Who really pays with the new Pay to Play bill?

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Who really pays with the new Pay to Play bill?

Photo by Wikimedia Commons

Photo by Wikimedia Commons

Photo by Wikimedia Commons

Zach Rever

On Sept. 30, California Governor Gavin Newsom signed the Fair Pay to Play bill into law, allowing college athletes to profit from their name, likeness and image. While this seems like a major step for college athletics and the NCAA, in actuality, this bill could take down the program for good and tarnish the integrity of college athletics permanently.

While the new law will not take effect until 2023, California schools and the NCAA have already publicized their opposition to the bill. Perhaps this opposition is out of fear because they know that this is the beginning of the end.

Under the current specifications of the bill, California schools will not be able to follow the NCAA’s amateurism rules, so the NCAA is considering dropping California schools from the association as well as making California teams ineligible for national championships. But will California’s possible removal from the NCAA be enough to deter athletes from going to California schools for the sole purpose of profiting from their name?

Clearly, other states are beginning to fear that their colleges’ recruiting capabilities will not be able to match those of California, as there is one thing they cannot offer: money. Because of this, as of Hi’s Eye deadline, 15 states, according to SI.com, have already proposed bills similar to the one passed in California and it seems like every day another state joins the party.

The problem with the Pay to Play bills being passed on the state level is that they are all slightly different. California will only allow athletes to profit from their name, likeness and image, but the bill proposed in New York plans to set aside 15 percent of revenue from ticket sales to be evenly distributed to the athletes.

Meanwhile, the bill proposed in Florida limits any athlete from signing endorsements with companies that are competitors to the athlete’s own college. The amount of variability in the different bills is why a federal law is coming sooner rather than later to regulate Pay to Play across the nation.

This will put the NCAA in a tough spot, potentially ending the nonprofit’s involvement in college sports.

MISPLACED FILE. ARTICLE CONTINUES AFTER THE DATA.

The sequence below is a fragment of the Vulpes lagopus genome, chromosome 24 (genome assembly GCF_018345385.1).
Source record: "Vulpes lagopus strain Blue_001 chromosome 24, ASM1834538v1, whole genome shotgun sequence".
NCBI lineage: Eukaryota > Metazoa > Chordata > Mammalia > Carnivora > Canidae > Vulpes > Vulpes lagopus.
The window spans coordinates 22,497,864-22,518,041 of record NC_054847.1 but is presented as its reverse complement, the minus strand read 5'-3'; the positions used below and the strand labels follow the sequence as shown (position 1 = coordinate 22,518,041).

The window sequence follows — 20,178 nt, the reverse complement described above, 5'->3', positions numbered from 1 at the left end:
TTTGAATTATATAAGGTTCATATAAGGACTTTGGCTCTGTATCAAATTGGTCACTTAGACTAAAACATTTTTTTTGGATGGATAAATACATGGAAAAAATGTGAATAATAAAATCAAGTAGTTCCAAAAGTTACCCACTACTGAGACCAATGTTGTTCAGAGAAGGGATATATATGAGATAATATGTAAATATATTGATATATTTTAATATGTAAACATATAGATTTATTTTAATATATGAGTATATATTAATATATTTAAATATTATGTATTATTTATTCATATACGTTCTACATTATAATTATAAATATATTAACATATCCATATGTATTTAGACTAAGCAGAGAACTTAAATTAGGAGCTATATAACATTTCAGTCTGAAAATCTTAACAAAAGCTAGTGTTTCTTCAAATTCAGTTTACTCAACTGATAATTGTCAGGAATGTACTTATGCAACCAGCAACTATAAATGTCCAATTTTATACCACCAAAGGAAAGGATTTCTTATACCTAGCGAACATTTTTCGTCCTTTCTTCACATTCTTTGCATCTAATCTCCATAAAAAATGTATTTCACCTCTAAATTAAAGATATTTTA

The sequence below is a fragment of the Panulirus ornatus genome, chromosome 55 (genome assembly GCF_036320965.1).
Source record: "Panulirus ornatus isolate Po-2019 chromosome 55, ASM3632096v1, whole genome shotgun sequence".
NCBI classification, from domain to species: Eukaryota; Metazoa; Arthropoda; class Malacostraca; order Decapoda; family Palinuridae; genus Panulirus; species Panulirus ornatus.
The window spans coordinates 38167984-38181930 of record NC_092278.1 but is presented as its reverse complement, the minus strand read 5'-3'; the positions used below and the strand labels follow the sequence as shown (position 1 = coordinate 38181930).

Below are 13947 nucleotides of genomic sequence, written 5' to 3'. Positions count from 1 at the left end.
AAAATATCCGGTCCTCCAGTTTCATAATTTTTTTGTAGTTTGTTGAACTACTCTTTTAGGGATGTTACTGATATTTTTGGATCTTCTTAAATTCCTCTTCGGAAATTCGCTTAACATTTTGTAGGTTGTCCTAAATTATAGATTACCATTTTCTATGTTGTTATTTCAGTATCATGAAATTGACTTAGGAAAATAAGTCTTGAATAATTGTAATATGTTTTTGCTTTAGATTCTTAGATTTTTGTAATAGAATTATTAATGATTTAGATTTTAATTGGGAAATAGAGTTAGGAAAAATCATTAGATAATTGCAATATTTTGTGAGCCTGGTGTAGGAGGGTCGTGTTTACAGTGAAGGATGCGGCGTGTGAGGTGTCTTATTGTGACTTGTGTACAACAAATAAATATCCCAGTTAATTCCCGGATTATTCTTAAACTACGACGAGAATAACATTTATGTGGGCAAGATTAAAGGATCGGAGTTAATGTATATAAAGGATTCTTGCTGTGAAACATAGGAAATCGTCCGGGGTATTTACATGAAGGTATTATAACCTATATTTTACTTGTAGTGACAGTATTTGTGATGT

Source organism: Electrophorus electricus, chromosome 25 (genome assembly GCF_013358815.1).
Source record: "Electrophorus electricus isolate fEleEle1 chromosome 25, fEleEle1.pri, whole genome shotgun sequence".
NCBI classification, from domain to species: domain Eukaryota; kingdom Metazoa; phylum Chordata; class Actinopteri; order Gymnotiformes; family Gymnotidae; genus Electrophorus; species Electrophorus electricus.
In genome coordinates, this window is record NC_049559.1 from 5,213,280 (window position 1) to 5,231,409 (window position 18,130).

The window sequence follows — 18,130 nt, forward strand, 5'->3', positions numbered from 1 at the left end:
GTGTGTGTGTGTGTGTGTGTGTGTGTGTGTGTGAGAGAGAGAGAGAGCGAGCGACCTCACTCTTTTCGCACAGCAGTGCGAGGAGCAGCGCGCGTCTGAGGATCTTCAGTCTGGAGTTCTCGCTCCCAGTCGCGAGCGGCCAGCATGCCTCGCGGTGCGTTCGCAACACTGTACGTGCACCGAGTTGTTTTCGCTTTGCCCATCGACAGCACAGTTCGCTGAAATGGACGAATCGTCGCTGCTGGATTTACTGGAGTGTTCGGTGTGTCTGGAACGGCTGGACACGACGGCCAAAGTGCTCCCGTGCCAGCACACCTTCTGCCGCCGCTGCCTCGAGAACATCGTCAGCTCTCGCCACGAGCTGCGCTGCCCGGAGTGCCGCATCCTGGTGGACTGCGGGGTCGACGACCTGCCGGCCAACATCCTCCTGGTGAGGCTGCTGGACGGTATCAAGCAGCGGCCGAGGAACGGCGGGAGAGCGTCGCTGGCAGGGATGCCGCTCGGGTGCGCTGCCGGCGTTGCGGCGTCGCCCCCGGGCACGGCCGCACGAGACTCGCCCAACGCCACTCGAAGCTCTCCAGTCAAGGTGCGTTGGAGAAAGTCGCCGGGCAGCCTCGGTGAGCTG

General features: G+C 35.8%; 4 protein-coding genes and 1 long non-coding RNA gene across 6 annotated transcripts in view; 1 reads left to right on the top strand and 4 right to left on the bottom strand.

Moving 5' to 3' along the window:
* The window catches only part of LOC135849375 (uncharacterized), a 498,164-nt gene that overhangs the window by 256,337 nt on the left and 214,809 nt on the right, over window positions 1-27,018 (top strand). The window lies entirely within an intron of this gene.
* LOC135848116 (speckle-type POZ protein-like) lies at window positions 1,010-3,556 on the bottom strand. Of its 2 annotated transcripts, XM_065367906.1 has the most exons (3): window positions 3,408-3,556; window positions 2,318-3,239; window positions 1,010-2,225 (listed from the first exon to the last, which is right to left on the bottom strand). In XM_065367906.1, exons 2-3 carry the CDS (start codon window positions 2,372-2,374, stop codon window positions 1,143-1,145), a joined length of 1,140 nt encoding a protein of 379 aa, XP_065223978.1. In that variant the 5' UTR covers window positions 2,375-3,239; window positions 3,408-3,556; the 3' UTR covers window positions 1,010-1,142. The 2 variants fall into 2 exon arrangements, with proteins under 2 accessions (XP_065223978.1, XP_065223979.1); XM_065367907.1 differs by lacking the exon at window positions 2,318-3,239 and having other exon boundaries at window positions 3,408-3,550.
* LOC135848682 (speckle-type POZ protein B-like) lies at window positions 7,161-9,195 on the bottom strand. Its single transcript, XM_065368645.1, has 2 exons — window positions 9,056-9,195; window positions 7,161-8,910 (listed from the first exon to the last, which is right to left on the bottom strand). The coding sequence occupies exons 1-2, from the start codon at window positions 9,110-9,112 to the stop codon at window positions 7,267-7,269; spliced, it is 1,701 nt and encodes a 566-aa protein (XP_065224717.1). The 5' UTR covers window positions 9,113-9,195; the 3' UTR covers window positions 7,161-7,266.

But what does Pay to Play mean for the athlete? Some people argue that just the ability to profit from playing sports will not be enough to draw athletes away from going to schools that offer the best coaching and education, but I’m sure the power of money will pull athletes away from the better schools, especially athletes whose sports do not come with the possibility of signing multi-million dollar contracts upon graduation.

Another common argument that is made against the Pay to Play bill is that it is only beneficial to the big-name college athletes who will be drafted professionally and make millions of dollars after college regardless, so there’s no point in giving them more money; however, the smaller market athletes will have just as many opportunities to make money from their name and likeness.

While I do understand that not everyone is going to be signed by Nike and have their own signature shoe like Zion Willamson, athletes of lesser celebrity status will have ample opportunities to profit from their name. They will be able to headline camps for the local youth, sponsor local restaurants and businesses and profit from social media platforms that will lend themselves to more advertising and money-making opportunities.

I do see a problem, though, with giving college athletes so much money: Are these athletes going to be responsible with all of this money they are making? How many times do we see professional athletes go bankrupt spending all of their money irresponsibly? Giving young adults this amount of money could be detrimental to their own growth and lead them to make bad decisions about their future.

The rapid progression of Pay to Play bills leads me to believe that the NCAA is going to need to do something fast before getting lost in all of the money that these athletes will potentially make. This is a huge step forward for collegiate athletes but a step backwards for college sports, as the integrity of sports will get lost in the wallets of college athletes.